more clearly, somehow knowing this was needful. At first, all he could
hear was the incessant chatter of the waves endlessly calling out to
him, but underlying that was the other Song. But no. He suddenly realized
that he was hearing the Song, that which had brought forth all,
even the Sea. He struggled to hear it more clearly, listening with all
his being, hoping to capture it in the air around him, but it seemed
to elude him and he cried out in frustration. Then, he seemed to see
himself with Glorfindel standing together in the Court of the Fountain
and Glorfindel was pointing at him, at his heart, and he suddenly understood
what he needed to do. He looked deep within himself, listening, not
with his ears, but with his mind and heart and very soul and...
The chord that he had heard
in the beginning still resonated through everything: earth and fire,
wood and water... and himself. He could ‘hear’ that eternal chord
singing within him and as he listened, it seemed as if the sound of
it grew louder, crescendoing into an overwhelming wave of sound that
would surely drown him....
Legolas found himself staring
up into a cerulean blue sky, an eagle lazily floating on the air high
above him. He realized he was lying on the grassy turf of the High Hallow
and the wind had died down.
He turned his head to see Glorfindel
still sitting on the grass, a serene smile on his fair face.
“Wh-what happened?” Legolas
asked, struggling to sit up, feeling slightly disoriented, wondering
at the blanket that covered him and the other that had been placed beneath
his head as a pillow.
“You tell me, youngling,”
Glorfindel said, rising gracefully and giving Legolas a hand up.
Legolas stood, looking about
uncertainly, clutching the blanket. The wind had died down and the harps
were silent, or so he thought. He listened carefully and yes, there
was the song of the Sea, it had not gone away as he had hoped, and he
felt a sense of despair and defeat at first, but then, he listened more
closely, realizing that the Sea’s music was but a calm hum, for overshadowing
it was another Song, or rather Songs, for he recognized the music of
fire and air and wood and, yes, even earth, and their blended chords
eased the incessant ache within him.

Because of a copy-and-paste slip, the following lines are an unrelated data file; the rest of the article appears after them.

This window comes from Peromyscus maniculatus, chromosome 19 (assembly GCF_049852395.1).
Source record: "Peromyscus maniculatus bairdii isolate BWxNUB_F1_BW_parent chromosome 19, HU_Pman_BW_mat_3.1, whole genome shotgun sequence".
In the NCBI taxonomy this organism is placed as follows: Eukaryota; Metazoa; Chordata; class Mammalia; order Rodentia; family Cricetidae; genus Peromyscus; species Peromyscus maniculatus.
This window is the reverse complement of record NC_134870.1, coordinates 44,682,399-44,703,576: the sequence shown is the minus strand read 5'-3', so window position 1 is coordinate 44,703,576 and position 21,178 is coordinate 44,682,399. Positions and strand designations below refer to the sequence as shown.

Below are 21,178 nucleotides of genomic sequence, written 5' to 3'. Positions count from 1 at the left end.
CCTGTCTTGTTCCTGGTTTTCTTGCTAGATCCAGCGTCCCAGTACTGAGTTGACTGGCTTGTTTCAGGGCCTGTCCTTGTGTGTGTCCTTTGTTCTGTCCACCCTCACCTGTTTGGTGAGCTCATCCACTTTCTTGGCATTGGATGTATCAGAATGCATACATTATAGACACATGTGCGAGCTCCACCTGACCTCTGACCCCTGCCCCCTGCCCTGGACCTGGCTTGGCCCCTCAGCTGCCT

He gazed on Glorfindel in wonder
and the older Elf smiled in satisfaction, nodding. “Let us go, then.”
He bent down to pick up the blanket that had been used as a pillow and
began wrapping the smallest of the harps with it.
Legolas looked up at the sky
and realized the sun’s position was all wrong. “How long....?”
“Two days and the night in
between,” came the surprising answer.
Legolas could only stand there
in disbelief even as Glorfindel was wrapping another harp. The older
Elf gave him a sly look. “So are you going to stand there all day
or can we leave? I’m sure Estel is wondering what happened to us.”
Legolas shook himself and silently
handed the blanket he’d been clutching to Glorfindel who then wrapped
the last harp. Together they carried them to the donkey and in a few
minutes they were packed and heading back down the path. This time Glorfindel
took the donkey’s lead, leaving Legolas to follow. The Sindarin prince
stopped and gazed around the Hallow one last time, closing his eyes
and listening. Yes, the Sea song was still there but so were the songs
of air and fire, wood and earth, especially earth, and he knew only
wonder at that. He also knew that as long as he held those other songs
within him, as long as he kept in mind the First Chord, Lord Ulmo’s
call would remain muted until it was time for him to heed it for real.
“Legolas!” he heard Glorfindel
calling from further down the path.
“Coming!” he cried out
and with a lighter heart he turned and made his way down the path towards
the city and his friends.
Words are Sindarin unless
The sons of Elrond, i.e. Elladan and Elrohir.
(Quenya) Plural of súrinandë:
Plural of gannel-e-hûl: wind harp.
1. The wind harp, also known
as an Aeolian harp (after the Greek god of winds) has been known since
ancient times. It is also called a spirit harp.
2. Lamba, ando, lamba:
L*ND*L, Elendil’s name without vowel marks which he used as a badge
and a device upon his shield, according to Tolkien [UT: Note 40 to ‘Cirion